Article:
New here (to trailer community)! Aspiring to start a trailer build this Summer..

#1


Hello, Expedition Portal. The name's Kris and reside in San Diego; I'm stoked to be a part of this expedition trailer community to both learn from all the experienced builders and share the progress of my build once it starts. The goal is to build an adventure trailer that puts function over form first, can be beat on offroad through some harsh trails, and can fit me, my girlfriend, and our two dogs. I drive the 2014 Toyota Tundra in the above photo, which has been one wild of a ride on its own building it. The same rig will be what tows our trailer around. Even though it is on 40" tires, it has more than enough power to pull since it's supercharged (500hp/550ft-lbs) and has 4.88 gears. Still, the plan is to have the trailer be as light as possible (eg. using a channel-based frame instead of tube).

Here's the build info on my Tundra:
http://buildprint.io/builds/3.pluto?v=m

We're turn between having the trailer be either a 5x8 or 6x10 box and on the same 40" tires ..hell, maybe we'll build both at the same time and try different building techniques or designs on each.

I plan on documenting my trailer build here on TnTTT and also on Buildprint:
http://buildprint.io/builds/12582.reacher-gamma-1?v=m

Some of the general ideas for the trailer are..
- Pop-up trailer
- Hybrid aluminum/plastic walls
- Sleeping bed length of 6'
- Interior shower
- Minimal (ie. other than the important sleeping and cleaning features, don't need any built-in electronics or a baked-in kitchen)
- Seating area
- Tables
- Roof rack
- Independent arm suspension
 
#4
I'm familiar with your ride from Tundra talk and am excited to see what your trailer build ends up being.

For your walls, I would recommend looking into some HDPE, great to work with, very solid, you can get it in colors and UV stable.
I know you are a big fan of the HDPE Marty(love your build). That is the same material they use on playgrounds now right? How is the expansion of it in the heat? IIRC, your trailer is small; I would think over an 8' or 10' length expansion would be an issue.
One thing I've been throwing around in my head for siding is the aluminum laminated sign panels. You can get them in colors and they are pretty light and rigid.
 
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#5
For your walls, I would recommend looking into some HDPE, great to work with, very solid, you can get it in colors and UV stable.
That's what I was thinking, too; that or UHMW (but will probably be more expensive). Still not sure if the plastic should be the exterior or interior half of the hybrid wall. Exterior would help with durability in tight trails against branches and light rock wall scratches. Interior would probably help with temperate management better (ie. having aluminum on the exterior absorb the heat and plastic in the interior maintain heat).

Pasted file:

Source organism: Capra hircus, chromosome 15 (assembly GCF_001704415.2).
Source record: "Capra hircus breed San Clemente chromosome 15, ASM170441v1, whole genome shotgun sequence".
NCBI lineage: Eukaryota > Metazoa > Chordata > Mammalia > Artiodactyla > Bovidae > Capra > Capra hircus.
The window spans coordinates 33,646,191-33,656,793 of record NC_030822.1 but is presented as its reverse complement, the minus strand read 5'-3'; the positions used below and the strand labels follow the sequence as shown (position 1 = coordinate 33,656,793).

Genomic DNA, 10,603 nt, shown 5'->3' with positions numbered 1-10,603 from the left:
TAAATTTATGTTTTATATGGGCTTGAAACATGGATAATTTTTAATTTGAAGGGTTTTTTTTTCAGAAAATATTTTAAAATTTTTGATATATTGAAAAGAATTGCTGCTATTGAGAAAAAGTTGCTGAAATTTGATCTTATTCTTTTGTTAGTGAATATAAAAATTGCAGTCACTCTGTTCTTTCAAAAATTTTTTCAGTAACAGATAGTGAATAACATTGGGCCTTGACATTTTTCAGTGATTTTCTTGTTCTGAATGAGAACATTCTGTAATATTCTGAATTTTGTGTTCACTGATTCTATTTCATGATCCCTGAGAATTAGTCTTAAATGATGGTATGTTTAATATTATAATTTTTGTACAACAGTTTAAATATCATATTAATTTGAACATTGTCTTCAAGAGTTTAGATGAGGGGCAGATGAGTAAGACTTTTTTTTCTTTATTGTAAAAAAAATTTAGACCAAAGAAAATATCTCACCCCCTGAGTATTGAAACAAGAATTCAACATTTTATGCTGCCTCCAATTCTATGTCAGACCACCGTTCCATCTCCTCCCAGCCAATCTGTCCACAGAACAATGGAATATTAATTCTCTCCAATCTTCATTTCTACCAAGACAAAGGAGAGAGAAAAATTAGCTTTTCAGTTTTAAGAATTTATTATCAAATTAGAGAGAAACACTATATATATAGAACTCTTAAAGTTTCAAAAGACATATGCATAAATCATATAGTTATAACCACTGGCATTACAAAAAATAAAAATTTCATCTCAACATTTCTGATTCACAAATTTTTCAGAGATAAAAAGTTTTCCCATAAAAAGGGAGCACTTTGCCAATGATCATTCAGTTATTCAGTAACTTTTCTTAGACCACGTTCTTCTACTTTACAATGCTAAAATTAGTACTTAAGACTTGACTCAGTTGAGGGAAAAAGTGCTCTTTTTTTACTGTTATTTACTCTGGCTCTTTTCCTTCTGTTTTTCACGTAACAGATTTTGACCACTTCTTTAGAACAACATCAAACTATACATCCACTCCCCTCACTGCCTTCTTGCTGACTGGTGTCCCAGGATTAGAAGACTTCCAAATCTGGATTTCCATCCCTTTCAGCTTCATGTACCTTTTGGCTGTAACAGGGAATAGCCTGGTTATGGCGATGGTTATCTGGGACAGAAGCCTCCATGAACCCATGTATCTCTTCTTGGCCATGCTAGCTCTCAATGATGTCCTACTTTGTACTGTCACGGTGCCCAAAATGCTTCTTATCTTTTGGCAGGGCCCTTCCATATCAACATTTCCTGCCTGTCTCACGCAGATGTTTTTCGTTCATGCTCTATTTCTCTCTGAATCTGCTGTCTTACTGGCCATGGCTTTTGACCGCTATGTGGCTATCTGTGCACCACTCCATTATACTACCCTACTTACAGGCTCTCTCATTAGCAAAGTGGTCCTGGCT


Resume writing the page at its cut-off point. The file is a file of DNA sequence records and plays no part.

I'm familiar with your ride from Tundra talk and am excited to see what your trailer build ends up being.


I know you are a big fan of the HDPE Marty. That is the same material they use on playgrounds now right? How is the expansion of it in the heat? IIRC, your trailer is small; I would think over an 8' or 10' length expansion would be an issue.
One thing I've been throwing around in my head for siding is the aluminum laminated sign panels. You can get them in colors and they are pretty light and rigid.
Interesting.. didn't consider expansion as a result of heat. Do you think that'd be an issue even with thin-walled HDPE?
 
#6
I have no experience with HDPE in trailers, but the google returned this:
https://www.ipoly.com/faq/how-much-does-hdpe-sheet-expand-and-contract

How much does HDPE sheet expand and contract?
Indoor applications experience little to no expansion as the temperature is constant. For outdoor ambient temperature applications, the rule of thumb is that a 4 x 8 sheet will expand as much as 1/2" in length from a hot summer day to sub-zero winter temperatures in cold climates. HDPE sheet expands more in length than in width, due to its molecular structure.
The easiest formula to use for an exact expansion / contraction dimension is as follows:
Degrees Fahrenheit:
0.00011 x degree variance(°F) x length in inches
Example: 0.00011 x 30°F temperature change x 96" long sheet = 0.3168" or approximately 5/16"
Degrees Celsius:
0.00019 x degree variance(°C) x length in inches
Example: 0.0001 x 16.7°F temperature change x 96" long sheet = 0.3173" or approximately 5/16".
While these numbers may seem high, expansion can be easily negated by using correct installation techniques.